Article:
Pacific Investment Management Co. said regulators are considering taking action against the firm over marking of securities in the exchange-traded fund version of its flagship Total Return Fund.
Pimco received a Wells notice from the U.S. Securities and Exchange Commission indicating the regulator’s staff is recommending civil action against the firm related to an investigation into the Pimco Total Return Active Exchange-Traded Fund, the Newport Beach, Calif.-based firm said Monday in a statement.
The notice relates to the fund’s valuation of smaller positions in mortgage-backed securities not guaranteed by the government between its inception on Feb. 29, 2012, and June 30 of that year, as well as performance disclosures and related compliance policies and procedures, according to the statement.
“The Wells process provides us with our opportunity to demonstrate to the SEC staff why we believe our conduct was appropriate, in keeping with industry standards, and that no action should be taken,” Pimco said. “We will continue to engage with the SEC and we are confident that this matter will not affect our ability to serve our clients.”
The SEC sends a Wells notice to a company or an individual after its staff has determined that sufficient wrongdoing has occurred to warrant civil claims being filed.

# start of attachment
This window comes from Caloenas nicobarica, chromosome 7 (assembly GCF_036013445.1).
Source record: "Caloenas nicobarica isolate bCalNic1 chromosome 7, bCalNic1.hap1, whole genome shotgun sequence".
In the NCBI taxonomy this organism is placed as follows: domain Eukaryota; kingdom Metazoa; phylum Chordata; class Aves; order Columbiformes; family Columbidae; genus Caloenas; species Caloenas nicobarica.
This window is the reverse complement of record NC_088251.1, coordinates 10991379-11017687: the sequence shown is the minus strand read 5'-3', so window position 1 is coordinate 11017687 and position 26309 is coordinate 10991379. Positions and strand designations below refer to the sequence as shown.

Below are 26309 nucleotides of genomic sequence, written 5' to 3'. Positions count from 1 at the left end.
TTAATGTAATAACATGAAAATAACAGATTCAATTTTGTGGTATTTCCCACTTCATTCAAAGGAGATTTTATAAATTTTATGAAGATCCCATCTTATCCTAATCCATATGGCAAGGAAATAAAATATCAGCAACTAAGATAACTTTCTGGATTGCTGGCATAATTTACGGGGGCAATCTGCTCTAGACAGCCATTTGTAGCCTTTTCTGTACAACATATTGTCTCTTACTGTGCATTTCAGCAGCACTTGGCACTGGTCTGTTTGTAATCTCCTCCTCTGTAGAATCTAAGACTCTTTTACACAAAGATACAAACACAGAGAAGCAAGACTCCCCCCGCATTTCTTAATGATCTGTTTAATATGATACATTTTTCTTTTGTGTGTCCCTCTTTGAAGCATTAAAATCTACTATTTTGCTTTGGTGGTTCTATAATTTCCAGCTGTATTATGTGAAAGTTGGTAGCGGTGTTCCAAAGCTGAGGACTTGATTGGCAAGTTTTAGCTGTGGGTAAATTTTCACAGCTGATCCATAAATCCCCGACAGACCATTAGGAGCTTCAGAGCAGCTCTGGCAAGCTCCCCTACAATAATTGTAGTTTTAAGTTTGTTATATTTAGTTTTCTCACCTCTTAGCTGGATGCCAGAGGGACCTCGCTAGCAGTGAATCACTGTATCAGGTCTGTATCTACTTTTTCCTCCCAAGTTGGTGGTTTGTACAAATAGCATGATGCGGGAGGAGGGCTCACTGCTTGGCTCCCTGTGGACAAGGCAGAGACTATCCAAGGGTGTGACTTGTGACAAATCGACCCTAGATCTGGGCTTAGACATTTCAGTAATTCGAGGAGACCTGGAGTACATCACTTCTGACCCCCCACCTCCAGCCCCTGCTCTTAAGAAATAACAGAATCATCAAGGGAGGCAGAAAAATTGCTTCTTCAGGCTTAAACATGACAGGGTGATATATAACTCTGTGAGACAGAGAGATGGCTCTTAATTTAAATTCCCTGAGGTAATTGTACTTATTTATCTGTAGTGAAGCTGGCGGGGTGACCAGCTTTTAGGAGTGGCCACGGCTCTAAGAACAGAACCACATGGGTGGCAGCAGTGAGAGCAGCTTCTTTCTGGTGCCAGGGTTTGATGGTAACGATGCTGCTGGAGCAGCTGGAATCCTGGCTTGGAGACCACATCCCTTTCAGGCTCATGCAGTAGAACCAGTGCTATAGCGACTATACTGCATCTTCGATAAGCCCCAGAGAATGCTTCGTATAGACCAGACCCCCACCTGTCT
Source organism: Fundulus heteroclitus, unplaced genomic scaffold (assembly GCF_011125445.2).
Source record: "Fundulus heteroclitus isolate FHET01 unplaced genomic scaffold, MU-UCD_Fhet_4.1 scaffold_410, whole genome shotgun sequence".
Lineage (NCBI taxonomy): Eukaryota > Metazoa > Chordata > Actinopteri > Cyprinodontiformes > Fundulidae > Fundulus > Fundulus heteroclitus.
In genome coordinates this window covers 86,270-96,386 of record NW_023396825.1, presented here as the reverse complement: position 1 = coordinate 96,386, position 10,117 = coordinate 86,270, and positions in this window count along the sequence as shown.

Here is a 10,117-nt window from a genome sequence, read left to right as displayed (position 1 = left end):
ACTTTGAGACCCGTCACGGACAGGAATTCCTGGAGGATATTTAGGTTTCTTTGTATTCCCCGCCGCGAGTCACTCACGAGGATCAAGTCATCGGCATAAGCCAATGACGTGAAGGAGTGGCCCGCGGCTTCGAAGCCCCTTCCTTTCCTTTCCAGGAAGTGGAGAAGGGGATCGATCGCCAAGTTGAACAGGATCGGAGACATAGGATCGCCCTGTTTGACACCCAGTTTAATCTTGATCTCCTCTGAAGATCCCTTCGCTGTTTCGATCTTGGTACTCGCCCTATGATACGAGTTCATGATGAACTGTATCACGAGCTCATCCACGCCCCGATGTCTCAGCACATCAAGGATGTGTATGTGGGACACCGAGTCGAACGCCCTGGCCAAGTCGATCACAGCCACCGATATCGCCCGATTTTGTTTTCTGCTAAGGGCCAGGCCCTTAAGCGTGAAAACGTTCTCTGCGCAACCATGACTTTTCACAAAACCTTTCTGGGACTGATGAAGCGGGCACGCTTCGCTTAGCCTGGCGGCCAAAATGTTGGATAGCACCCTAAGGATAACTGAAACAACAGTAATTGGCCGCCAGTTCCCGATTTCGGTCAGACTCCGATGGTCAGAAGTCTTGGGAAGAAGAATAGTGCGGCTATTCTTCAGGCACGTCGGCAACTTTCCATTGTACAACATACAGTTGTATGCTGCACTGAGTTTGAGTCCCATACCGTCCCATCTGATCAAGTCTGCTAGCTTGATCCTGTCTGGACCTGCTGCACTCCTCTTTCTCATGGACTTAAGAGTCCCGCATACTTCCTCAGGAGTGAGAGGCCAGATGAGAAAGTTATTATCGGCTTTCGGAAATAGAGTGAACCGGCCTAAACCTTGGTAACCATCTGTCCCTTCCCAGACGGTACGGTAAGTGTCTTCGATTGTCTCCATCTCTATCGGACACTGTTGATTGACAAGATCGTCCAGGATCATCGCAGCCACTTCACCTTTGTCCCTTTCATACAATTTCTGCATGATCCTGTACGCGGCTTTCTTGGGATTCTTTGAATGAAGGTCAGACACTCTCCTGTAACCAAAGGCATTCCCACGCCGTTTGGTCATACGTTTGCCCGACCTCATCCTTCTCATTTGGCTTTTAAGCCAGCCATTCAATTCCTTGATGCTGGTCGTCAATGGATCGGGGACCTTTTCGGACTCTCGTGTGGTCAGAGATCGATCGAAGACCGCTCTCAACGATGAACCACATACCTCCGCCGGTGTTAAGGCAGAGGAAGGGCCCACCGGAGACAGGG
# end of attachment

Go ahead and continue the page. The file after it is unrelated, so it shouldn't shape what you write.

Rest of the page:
While the ETF has seen deposits in recent months, the Total Return mutual fund has suffered redemptions that intensified with the sudden departure of longtime manager Bill Gross last September. The regulatory notice won’t help improve flows, according to Todd Rosenbluth, director of ETF and mutual fund research at S&P Capital IQ in New York.
“The news of a SEC inquiry is unlikely to encourage investors to put fresh money back in,” he said in an e-mail. “Investors will likely want to see what, if anything, comes from the review.”
The total return ETF produced more than twice the gain of Gross’s parallel mutual fund in the first three months after it was started, helping it attract assets faster than any other actively managed ETF.
From March 1, 2012, through last week, the ETF returned 20 percent, compared with 12 percent for the mutual fund, according to data compiled by Bloomberg. This year, the ETF advanced 1.7 percent, versus 1.6 percent for the mutual fund.